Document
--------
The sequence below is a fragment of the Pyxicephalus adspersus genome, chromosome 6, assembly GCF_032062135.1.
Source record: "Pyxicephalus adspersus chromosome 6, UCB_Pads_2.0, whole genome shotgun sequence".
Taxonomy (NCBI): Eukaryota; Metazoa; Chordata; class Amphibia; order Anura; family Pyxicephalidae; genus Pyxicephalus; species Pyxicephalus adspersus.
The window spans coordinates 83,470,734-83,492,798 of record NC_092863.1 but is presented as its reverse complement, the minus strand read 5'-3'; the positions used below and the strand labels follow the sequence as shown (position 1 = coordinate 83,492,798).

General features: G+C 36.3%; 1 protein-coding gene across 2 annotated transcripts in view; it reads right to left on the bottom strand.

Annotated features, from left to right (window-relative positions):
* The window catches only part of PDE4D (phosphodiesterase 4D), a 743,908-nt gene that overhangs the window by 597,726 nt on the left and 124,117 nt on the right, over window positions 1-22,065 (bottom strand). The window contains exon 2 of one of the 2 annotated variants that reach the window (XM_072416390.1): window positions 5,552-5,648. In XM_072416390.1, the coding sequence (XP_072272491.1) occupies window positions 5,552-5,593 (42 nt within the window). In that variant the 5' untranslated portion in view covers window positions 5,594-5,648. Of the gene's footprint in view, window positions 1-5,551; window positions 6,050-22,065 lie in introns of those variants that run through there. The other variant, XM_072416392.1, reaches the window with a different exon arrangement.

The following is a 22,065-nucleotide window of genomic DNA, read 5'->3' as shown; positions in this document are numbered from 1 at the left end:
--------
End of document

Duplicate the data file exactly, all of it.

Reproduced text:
The sequence below is a fragment of the Pyxicephalus adspersus genome, chromosome 6, assembly GCF_032062135.1.
Source record: "Pyxicephalus adspersus chromosome 6, UCB_Pads_2.0, whole genome shotgun sequence".
Taxonomy (NCBI): Eukaryota; Metazoa; Chordata; class Amphibia; order Anura; family Pyxicephalidae; genus Pyxicephalus; species Pyxicephalus adspersus.
The window spans coordinates 83,470,734-83,492,798 of record NC_092863.1 but is presented as its reverse complement, the minus strand read 5'-3'; the positions used below and the strand labels follow the sequence as shown (position 1 = coordinate 83,492,798).

General features: G+C 36.3%; 1 protein-coding gene across 2 annotated transcripts in view; it reads right to left on the bottom strand.

Annotated features, from left to right (window-relative positions):
* The window catches only part of PDE4D (phosphodiesterase 4D), a 743,908-nt gene that overhangs the window by 597,726 nt on the left and 124,117 nt on the right, over window positions 1-22,065 (bottom strand). The window contains exon 2 of one of the 2 annotated variants that reach the window (XM_072416390.1): window positions 5,552-5,648. In XM_072416390.1, the coding sequence (XP_072272491.1) occupies window positions 5,552-5,593 (42 nt within the window). In that variant the 5' untranslated portion in view covers window positions 5,594-5,648. Of the gene's footprint in view, window positions 1-5,551; window positions 6,050-22,065 lie in introns of those variants that run through there. The other variant, XM_072416392.1, reaches the window with a different exon arrangement.

The following is a 22,065-nucleotide window of genomic DNA, read 5'->3' as shown; positions in this document are numbered from 1 at the left end: